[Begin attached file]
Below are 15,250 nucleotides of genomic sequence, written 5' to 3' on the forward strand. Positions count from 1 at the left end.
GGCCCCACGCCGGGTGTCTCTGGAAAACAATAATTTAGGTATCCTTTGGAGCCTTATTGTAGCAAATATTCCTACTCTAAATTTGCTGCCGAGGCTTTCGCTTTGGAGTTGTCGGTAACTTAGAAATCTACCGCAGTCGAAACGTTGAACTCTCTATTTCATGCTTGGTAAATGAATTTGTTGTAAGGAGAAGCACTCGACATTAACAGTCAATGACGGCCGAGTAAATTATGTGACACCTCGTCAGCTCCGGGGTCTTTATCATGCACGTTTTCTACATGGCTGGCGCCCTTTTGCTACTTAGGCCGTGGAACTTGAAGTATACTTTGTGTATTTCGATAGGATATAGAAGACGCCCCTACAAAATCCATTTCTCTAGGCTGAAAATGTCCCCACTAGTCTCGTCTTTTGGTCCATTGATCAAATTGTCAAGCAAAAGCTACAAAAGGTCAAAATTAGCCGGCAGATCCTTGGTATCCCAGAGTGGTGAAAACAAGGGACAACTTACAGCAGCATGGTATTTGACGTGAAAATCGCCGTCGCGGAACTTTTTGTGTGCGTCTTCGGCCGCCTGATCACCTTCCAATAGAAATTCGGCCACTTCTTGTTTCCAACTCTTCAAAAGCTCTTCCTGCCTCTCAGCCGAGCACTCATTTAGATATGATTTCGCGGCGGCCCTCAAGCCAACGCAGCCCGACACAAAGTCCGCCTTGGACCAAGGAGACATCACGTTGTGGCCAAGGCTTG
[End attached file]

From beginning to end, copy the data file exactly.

Below are 15,250 nucleotides of genomic sequence, written 5' to 3' on the forward strand. Positions count from 1 at the left end.
GGCCCCACGCCGGGTGTCTCTGGAAAACAATAATTTAGGTATCCTTTGGAGCCTTATTGTAGCAAATATTCCTACTCTAAATTTGCTGCCGAGGCTTTCGCTTTGGAGTTGTCGGTAACTTAGAAATCTACCGCAGTCGAAACGTTGAACTCTCTATTTCATGCTTGGTAAATGAATTTGTTGTAAGGAGAAGCACTCGACATTAACAGTCAATGACGGCCGAGTAAATTATGTGACACCTCGTCAGCTCCGGGGTCTTTATCATGCACGTTTTCTACATGGCTGGCGCCCTTTTGCTACTTAGGCCGTGGAACTTGAAGTATACTTTGTGTATTTCGATAGGATATAGAAGACGCCCCTACAAAATCCATTTCTCTAGGCTGAAAATGTCCCCACTAGTCTCGTCTTTTGGTCCATTGATCAAATTGTCAAGCAAAAGCTACAAAAGGTCAAAATTAGCCGGCAGATCCTTGGTATCCCAGAGTGGTGAAAACAAGGGACAACTTACAGCAGCATGGTATTTGACGTGAAAATCGCCGTCGCGGAACTTTTTGTGTGCGTCTTCGGCCGCCTGATCACCTTCCAATAGAAATTCGGCCACTTCTTGTTTCCAACTCTTCAAAAGCTCTTCCTGCCTCTCAGCCGAGCACTCATTTAGATATGATTTCGCGGCGGCCCTCAAGCCAACGCAGCCCGACACAAAGTCCGCCTTGGACCAAGGAGACATCACGTTGTGGCCAAGGCTTG